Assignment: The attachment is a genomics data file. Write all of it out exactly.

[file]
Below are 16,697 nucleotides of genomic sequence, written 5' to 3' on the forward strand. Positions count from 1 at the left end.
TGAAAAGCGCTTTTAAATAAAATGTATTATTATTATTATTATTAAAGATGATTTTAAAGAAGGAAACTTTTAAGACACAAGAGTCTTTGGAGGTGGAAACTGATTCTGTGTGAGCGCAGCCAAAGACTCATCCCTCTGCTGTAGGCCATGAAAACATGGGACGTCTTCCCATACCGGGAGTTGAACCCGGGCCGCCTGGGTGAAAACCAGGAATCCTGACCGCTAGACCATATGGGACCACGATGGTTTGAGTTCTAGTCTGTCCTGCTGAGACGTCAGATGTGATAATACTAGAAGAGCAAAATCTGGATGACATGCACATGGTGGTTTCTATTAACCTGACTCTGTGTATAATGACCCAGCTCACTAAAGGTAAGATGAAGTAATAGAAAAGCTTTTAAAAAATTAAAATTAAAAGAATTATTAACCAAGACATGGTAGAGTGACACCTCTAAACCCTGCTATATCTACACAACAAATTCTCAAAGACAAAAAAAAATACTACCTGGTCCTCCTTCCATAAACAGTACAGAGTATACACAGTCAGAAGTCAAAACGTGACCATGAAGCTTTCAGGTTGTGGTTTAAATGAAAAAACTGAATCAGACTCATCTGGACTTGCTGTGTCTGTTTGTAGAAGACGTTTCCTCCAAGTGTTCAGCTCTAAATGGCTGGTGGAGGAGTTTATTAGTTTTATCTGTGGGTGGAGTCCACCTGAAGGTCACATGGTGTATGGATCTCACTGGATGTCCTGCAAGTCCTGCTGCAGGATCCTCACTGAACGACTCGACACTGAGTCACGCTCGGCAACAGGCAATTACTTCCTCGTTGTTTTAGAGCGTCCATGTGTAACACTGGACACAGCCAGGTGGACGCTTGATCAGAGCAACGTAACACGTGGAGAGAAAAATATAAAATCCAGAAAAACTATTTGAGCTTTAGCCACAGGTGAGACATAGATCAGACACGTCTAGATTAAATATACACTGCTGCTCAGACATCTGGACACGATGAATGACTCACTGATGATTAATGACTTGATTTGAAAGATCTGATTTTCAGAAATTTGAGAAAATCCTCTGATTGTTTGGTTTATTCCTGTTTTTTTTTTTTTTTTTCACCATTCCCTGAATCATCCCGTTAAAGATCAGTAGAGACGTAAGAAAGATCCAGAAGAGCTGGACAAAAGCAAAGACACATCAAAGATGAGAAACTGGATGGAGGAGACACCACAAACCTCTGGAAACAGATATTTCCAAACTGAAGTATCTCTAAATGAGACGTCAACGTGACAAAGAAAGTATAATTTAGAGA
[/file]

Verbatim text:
Below are 16,697 nucleotides of genomic sequence, written 5' to 3' on the forward strand. Positions count from 1 at the left end.
TGAAAAGCGCTTTTAAATAAAATGTATTATTATTATTATTATTAAAGATGATTTTAAAGAAGGAAACTTTTAAGACACAAGAGTCTTTGGAGGTGGAAACTGATTCTGTGTGAGCGCAGCCAAAGACTCATCCCTCTGCTGTAGGCCATGAAAACATGGGACGTCTTCCCATACCGGGAGTTGAACCCGGGCCGCCTGGGTGAAAACCAGGAATCCTGACCGCTAGACCATATGGGACCACGATGGTTTGAGTTCTAGTCTGTCCTGCTGAGACGTCAGATGTGATAATACTAGAAGAGCAAAATCTGGATGACATGCACATGGTGGTTTCTATTAACCTGACTCTGTGTATAATGACCCAGCTCACTAAAGGTAAGATGAAGTAATAGAAAAGCTTTTAAAAAATTAAAATTAAAAGAATTATTAACCAAGACATGGTAGAGTGACACCTCTAAACCCTGCTATATCTACACAACAAATTCTCAAAGACAAAAAAAAATACTACCTGGTCCTCCTTCCATAAACAGTACAGAGTATACACAGTCAGAAGTCAAAACGTGACCATGAAGCTTTCAGGTTGTGGTTTAAATGAAAAAACTGAATCAGACTCATCTGGACTTGCTGTGTCTGTTTGTAGAAGACGTTTCCTCCAAGTGTTCAGCTCTAAATGGCTGGTGGAGGAGTTTATTAGTTTTATCTGTGGGTGGAGTCCACCTGAAGGTCACATGGTGTATGGATCTCACTGGATGTCCTGCAAGTCCTGCTGCAGGATCCTCACTGAACGACTCGACACTGAGTCACGCTCGGCAACAGGCAATTACTTCCTCGTTGTTTTAGAGCGTCCATGTGTAACACTGGACACAGCCAGGTGGACGCTTGATCAGAGCAACGTAACACGTGGAGAGAAAAATATAAAATCCAGAAAAACTATTTGAGCTTTAGCCACAGGTGAGACATAGATCAGACACGTCTAGATTAAATATACACTGCTGCTCAGACATCTGGACACGATGAATGACTCACTGATGATTAATGACTTGATTTGAAAGATCTGATTTTCAGAAATTTGAGAAAATCCTCTGATTGTTTGGTTTATTCCTGTTTTTTTTTTTTTTTTTCACCATTCCCTGAATCATCCCGTTAAAGATCAGTAGAGACGTAAGAAAGATCCAGAAGAGCTGGACAAAAGCAAAGACACATCAAAGATGAGAAACTGGATGGAGGAGACACCACAAACCTCTGGAAACAGATATTTCCAAACTGAAGTATCTCTAAATGAGACGTCAACGTGACAAAGAAAGTATAATTTAGAGA